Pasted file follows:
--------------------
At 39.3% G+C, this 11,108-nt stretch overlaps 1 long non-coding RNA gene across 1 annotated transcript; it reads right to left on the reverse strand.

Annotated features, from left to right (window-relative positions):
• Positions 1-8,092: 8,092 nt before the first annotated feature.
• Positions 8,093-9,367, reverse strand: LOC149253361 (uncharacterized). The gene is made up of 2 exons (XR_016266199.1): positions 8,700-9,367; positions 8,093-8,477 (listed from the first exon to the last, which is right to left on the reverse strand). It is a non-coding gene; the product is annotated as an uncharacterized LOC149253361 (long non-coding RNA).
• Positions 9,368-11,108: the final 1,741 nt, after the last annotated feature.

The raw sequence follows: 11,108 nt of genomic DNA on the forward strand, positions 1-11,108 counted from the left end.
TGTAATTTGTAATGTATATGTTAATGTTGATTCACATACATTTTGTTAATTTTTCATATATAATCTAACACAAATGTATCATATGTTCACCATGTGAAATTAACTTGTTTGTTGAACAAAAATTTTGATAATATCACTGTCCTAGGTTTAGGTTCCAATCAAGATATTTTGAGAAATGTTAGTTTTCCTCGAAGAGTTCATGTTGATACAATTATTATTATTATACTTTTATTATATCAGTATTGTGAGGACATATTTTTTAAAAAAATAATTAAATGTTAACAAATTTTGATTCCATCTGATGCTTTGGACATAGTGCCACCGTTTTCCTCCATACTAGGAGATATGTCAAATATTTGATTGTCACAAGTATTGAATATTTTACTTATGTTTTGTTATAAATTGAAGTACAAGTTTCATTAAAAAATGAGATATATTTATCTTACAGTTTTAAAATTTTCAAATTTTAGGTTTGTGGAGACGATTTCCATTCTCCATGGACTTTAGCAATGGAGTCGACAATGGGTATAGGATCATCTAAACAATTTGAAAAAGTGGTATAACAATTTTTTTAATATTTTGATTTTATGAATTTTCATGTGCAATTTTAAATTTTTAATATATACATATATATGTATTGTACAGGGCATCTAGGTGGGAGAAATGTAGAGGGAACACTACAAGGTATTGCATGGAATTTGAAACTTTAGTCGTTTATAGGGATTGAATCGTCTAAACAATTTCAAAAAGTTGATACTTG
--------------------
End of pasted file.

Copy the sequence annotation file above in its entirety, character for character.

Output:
At 39.3% G+C, this 11,108-nt stretch overlaps 1 long non-coding RNA gene across 1 annotated transcript; it reads right to left on the reverse strand.

Annotated features, from left to right (window-relative positions):
• Positions 1-8,092: 8,092 nt before the first annotated feature.
• Positions 8,093-9,367, reverse strand: LOC149253361 (uncharacterized). The gene is made up of 2 exons (XR_016266199.1): positions 8,700-9,367; positions 8,093-8,477 (listed from the first exon to the last, which is right to left on the reverse strand). It is a non-coding gene; the product is annotated as an uncharacterized LOC149253361 (long non-coding RNA).
• Positions 9,368-11,108: the final 1,741 nt, after the last annotated feature.

The raw sequence follows: 11,108 nt of genomic DNA on the forward strand, positions 1-11,108 counted from the left end.
TGTAATTTGTAATGTATATGTTAATGTTGATTCACATACATTTTGTTAATTTTTCATATATAATCTAACACAAATGTATCATATGTTCACCATGTGAAATTAACTTGTTTGTTGAACAAAAATTTTGATAATATCACTGTCCTAGGTTTAGGTTCCAATCAAGATATTTTGAGAAATGTTAGTTTTCCTCGAAGAGTTCATGTTGATACAATTATTATTATTATACTTTTATTATATCAGTATTGTGAGGACATATTTTTTAAAAAAATAATTAAATGTTAACAAATTTTGATTCCATCTGATGCTTTGGACATAGTGCCACCGTTTTCCTCCATACTAGGAGATATGTCAAATATTTGATTGTCACAAGTATTGAATATTTTACTTATGTTTTGTTATAAATTGAAGTACAAGTTTCATTAAAAAATGAGATATATTTATCTTACAGTTTTAAAATTTTCAAATTTTAGGTTTGTGGAGACGATTTCCATTCTCCATGGACTTTAGCAATGGAGTCGACAATGGGTATAGGATCATCTAAACAATTTGAAAAAGTGGTATAACAATTTTTTTAATATTTTGATTTTATGAATTTTCATGTGCAATTTTAAATTTTTAATATATACATATATATGTATTGTACAGGGCATCTAGGTGGGAGAAATGTAGAGGGAACACTACAAGGTATTGCATGGAATTTGAAACTTTAGTCGTTTATAGGGATTGAATCGTCTAAACAATTTCAAAAAGTTGATACTTG